Teflon boss: The great loss of the party will not damage Merkel’s image

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BERLIN (dpa) – Angela Merkel will leave her office in the coming months with intact popularity among voters and admired far beyond Germany as Chancellor, who has skilfully led her country and Europe through numerous crises.

Your center-right block, on the other hand, is in ruins.

The once dominant Christian Democratic Union and its Bavarian sister party, the Christian Social Union, suffered their worst federal election result of all time on Sunday. The Union bloc received less than a quarter of the vote and could be relegated to the role of the opposition after 16 years in power.

This is mainly due to the uninspiring candidate of her party, Armin Laschet, a governor whose slip and friendliness contrasted Merkel’s image as a calm, professional stateswoman.

Observers say, however, that the longtime leader bears at least some responsibility for her party’s plight.

“In recent years Merkel has concentrated on government and neglected her party work,” says Klaus Stuewe, political scientist at the Catholic University of Eichstätt-Ingolstadt.

After resigning as party leader in 2018, Merkel largely resigned while the Christian Democrats underwent a series of painful leadership competitions. The turmoil diminished their efforts to create a coherent party program that for years focused primarily on Merkel’s personality, and many voters lost confidence in their competence in key areas such as foreign and economic policy.

Even after Laschet won the nomination of the Union bloc in a hotly contested battle in April, Merkel remained aloof. That made some in her group wonder if they cared what happened to her when she left. What could have been a gracious political decision to take the reins in hand with younger politicians when the 67-year-old leader switched to senior stateswoman apparently backfired, leaving a huge void. It is also not known how Merkel felt about Laschet as a would-be successor.

“She has not campaigned for Laschet for a long time and only supported him at the very end before the general election, when it was already too late,” said Stuewe.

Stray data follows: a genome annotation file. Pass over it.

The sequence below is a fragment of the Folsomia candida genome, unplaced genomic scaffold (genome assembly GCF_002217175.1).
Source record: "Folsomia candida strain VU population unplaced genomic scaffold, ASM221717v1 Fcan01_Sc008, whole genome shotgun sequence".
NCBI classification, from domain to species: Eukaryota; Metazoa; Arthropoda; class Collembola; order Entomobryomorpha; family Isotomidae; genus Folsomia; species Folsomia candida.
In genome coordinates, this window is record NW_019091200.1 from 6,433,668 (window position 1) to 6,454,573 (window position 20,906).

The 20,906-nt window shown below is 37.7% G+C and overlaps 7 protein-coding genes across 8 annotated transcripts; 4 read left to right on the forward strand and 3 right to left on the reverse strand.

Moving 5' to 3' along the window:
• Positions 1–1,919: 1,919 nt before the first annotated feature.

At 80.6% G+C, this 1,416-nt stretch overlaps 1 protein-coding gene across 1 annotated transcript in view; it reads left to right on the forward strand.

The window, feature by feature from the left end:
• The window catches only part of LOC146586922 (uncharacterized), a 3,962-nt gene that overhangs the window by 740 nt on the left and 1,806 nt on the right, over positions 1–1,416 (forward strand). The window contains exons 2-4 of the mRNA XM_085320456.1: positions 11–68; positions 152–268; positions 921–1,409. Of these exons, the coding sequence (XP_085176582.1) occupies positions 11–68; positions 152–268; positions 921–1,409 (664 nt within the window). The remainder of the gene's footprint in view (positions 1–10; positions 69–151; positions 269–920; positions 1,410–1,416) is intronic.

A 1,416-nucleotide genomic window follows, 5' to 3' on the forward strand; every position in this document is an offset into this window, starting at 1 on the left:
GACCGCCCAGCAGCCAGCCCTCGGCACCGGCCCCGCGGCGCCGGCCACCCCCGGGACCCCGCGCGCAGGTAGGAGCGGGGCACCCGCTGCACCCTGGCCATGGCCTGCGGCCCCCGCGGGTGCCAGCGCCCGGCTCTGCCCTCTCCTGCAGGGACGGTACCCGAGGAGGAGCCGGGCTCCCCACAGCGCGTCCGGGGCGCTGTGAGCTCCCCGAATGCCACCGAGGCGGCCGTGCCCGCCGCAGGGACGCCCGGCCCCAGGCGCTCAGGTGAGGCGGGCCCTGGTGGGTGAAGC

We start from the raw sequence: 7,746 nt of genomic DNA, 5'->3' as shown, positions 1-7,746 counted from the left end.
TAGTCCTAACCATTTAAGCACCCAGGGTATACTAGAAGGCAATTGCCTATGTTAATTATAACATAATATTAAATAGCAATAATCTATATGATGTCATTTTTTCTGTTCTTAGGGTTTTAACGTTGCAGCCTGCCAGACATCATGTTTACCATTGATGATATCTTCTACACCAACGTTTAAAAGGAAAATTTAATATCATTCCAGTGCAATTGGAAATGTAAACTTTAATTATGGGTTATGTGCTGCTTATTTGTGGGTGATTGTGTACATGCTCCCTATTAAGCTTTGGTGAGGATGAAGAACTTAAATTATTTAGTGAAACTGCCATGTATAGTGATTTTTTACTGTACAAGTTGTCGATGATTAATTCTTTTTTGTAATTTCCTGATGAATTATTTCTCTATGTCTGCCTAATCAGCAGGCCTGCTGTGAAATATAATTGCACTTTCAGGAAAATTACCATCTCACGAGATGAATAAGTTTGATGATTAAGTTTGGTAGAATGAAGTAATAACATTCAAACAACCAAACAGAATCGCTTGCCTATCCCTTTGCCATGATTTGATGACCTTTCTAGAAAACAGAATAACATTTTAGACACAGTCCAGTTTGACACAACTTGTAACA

When the party’s dismal election results became known late on Sunday, Laschet said that “no one had an incumbent bonus in this election” – recognition he had failed to gain from Merkel’s worldwide reputation.

The Union bloc is still looking for a chance to lead the next government with two smaller parties – the environmentalists Greens and the pro-business Free Democrats – but its second place in Sunday’s election behind the center-left Social Democrats makes this very difficult to justify .

Some party members have suggested that it might be better to take a renewal phase.

“Of course we are ready to talk,” said Bavaria’s governor Markus Söder, who heads the CDU and was beaten by Laschet as a candidate for chancellor.

But Söder made it clear that his group within the Union bloc was ready to go into the opposition and added: “We will not try to bring a government together at any cost.”

Her party’s poor result is unlikely to cloud the positive opinion of most voters of Merkel, as she will remain as Chancellor – possibly for several months – while the coalition talks take place in Germany, said Julia Reuschenbach, a political scientist at the University of Bonn.

“As long as the government is being formed, she will probably remain the seasoned, experienced politician who will now have to lead the country through a transition period,” said Reuschenbach.

In a way, Merkel’s policies will outlive her reign.

Olaf Scholz, who led the Social Democrats to a narrow victory, successfully adopted Merkel’s calm, matter-of-fact manner during the election campaign. Experts say that their strong commitment to European integration and the transatlantic alliance with the USA will continue to exist under Scholz and Laschet.

“In domestic politics, your successor will primarily have to prove himself as a moderator between three coalition parties,” said Frank Brettschneider, a specialist in communication theory at the University of Hohenheim.

Germany’s next Chancellor may also have to deal with one of the biggest criticisms of Merkel’s step-by-step policy approach: that she has not kept pace with the major changes in the country and beyond.

While some saw Merkel as an anchor of stability, especially in turbulent times, others saw her as a source of stagnation.

Necessary reforms – from the digitization of schools and public services to the greening of German heavy industry – were hardly attempted under Merkel. And despite frequent and vocal protests to speed Germany’s response to climate change, it has ensured that the country’s powerful auto industry has been protected from harsh measures.

“During Trump’s presidency, it was a projection screen for many more liberal and cosmopolitan, but essentially conservative attitudes in politics,” said political scientist Stuewe.

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Follow Frank Jordans at http://www.twitter.com/wirereporter

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Follow AP coverage of the elections in Germany at https://apnews.com/hub/germany-election


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